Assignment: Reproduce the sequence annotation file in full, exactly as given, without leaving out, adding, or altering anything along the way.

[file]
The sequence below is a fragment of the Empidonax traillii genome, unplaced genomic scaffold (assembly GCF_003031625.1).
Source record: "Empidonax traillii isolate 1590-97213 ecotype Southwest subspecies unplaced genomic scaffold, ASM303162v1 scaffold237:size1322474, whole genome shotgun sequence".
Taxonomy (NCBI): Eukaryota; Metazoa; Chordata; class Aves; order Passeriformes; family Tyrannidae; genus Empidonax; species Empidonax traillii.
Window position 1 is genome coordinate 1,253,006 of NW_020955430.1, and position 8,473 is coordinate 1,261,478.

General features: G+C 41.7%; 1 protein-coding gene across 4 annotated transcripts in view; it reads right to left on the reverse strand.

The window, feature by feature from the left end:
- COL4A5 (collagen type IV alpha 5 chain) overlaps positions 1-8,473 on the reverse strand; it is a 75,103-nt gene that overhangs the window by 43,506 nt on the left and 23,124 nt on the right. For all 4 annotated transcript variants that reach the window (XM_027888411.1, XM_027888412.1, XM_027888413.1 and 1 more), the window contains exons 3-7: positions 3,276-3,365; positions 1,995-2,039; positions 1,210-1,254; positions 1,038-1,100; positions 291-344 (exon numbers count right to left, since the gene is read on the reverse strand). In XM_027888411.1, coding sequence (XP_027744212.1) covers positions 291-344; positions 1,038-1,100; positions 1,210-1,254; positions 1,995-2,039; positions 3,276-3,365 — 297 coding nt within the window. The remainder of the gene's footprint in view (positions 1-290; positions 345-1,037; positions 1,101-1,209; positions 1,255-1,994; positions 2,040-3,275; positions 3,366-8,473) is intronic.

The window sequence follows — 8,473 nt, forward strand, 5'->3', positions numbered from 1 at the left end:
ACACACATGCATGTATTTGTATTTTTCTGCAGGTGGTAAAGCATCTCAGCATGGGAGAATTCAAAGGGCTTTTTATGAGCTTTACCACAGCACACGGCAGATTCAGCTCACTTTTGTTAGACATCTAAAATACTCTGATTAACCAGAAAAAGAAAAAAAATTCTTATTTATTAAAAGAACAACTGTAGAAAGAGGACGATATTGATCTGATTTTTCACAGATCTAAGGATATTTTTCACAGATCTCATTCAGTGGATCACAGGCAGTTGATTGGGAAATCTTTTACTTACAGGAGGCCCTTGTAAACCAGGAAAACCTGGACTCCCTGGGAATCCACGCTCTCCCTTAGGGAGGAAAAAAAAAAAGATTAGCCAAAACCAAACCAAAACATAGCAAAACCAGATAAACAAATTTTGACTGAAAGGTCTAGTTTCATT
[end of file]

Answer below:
The sequence below is a fragment of the Empidonax traillii genome, unplaced genomic scaffold (assembly GCF_003031625.1).
Source record: "Empidonax traillii isolate 1590-97213 ecotype Southwest subspecies unplaced genomic scaffold, ASM303162v1 scaffold237:size1322474, whole genome shotgun sequence".
Taxonomy (NCBI): Eukaryota; Metazoa; Chordata; class Aves; order Passeriformes; family Tyrannidae; genus Empidonax; species Empidonax traillii.
Window position 1 is genome coordinate 1,253,006 of NW_020955430.1, and position 8,473 is coordinate 1,261,478.

General features: G+C 41.7%; 1 protein-coding gene across 4 annotated transcripts in view; it reads right to left on the reverse strand.

The window, feature by feature from the left end:
- COL4A5 (collagen type IV alpha 5 chain) overlaps positions 1-8,473 on the reverse strand; it is a 75,103-nt gene that overhangs the window by 43,506 nt on the left and 23,124 nt on the right. For all 4 annotated transcript variants that reach the window (XM_027888411.1, XM_027888412.1, XM_027888413.1 and 1 more), the window contains exons 3-7: positions 3,276-3,365; positions 1,995-2,039; positions 1,210-1,254; positions 1,038-1,100; positions 291-344 (exon numbers count right to left, since the gene is read on the reverse strand). In XM_027888411.1, coding sequence (XP_027744212.1) covers positions 291-344; positions 1,038-1,100; positions 1,210-1,254; positions 1,995-2,039; positions 3,276-3,365 — 297 coding nt within the window. The remainder of the gene's footprint in view (positions 1-290; positions 345-1,037; positions 1,101-1,209; positions 1,255-1,994; positions 2,040-3,275; positions 3,366-8,473) is intronic.

The window sequence follows — 8,473 nt, forward strand, 5'->3', positions numbered from 1 at the left end:
ACACACATGCATGTATTTGTATTTTTCTGCAGGTGGTAAAGCATCTCAGCATGGGAGAATTCAAAGGGCTTTTTATGAGCTTTACCACAGCACACGGCAGATTCAGCTCACTTTTGTTAGACATCTAAAATACTCTGATTAACCAGAAAAAGAAAAAAAATTCTTATTTATTAAAAGAACAACTGTAGAAAGAGGACGATATTGATCTGATTTTTCACAGATCTAAGGATATTTTTCACAGATCTCATTCAGTGGATCACAGGCAGTTGATTGGGAAATCTTTTACTTACAGGAGGCCCTTGTAAACCAGGAAAACCTGGACTCCCTGGGAATCCACGCTCTCCCTTAGGGAGGAAAAAAAAAAAGATTAGCCAAAACCAAACCAAAACATAGCAAAACCAGATAAACAAATTTTGACTGAAAGGTCTAGTTTCATT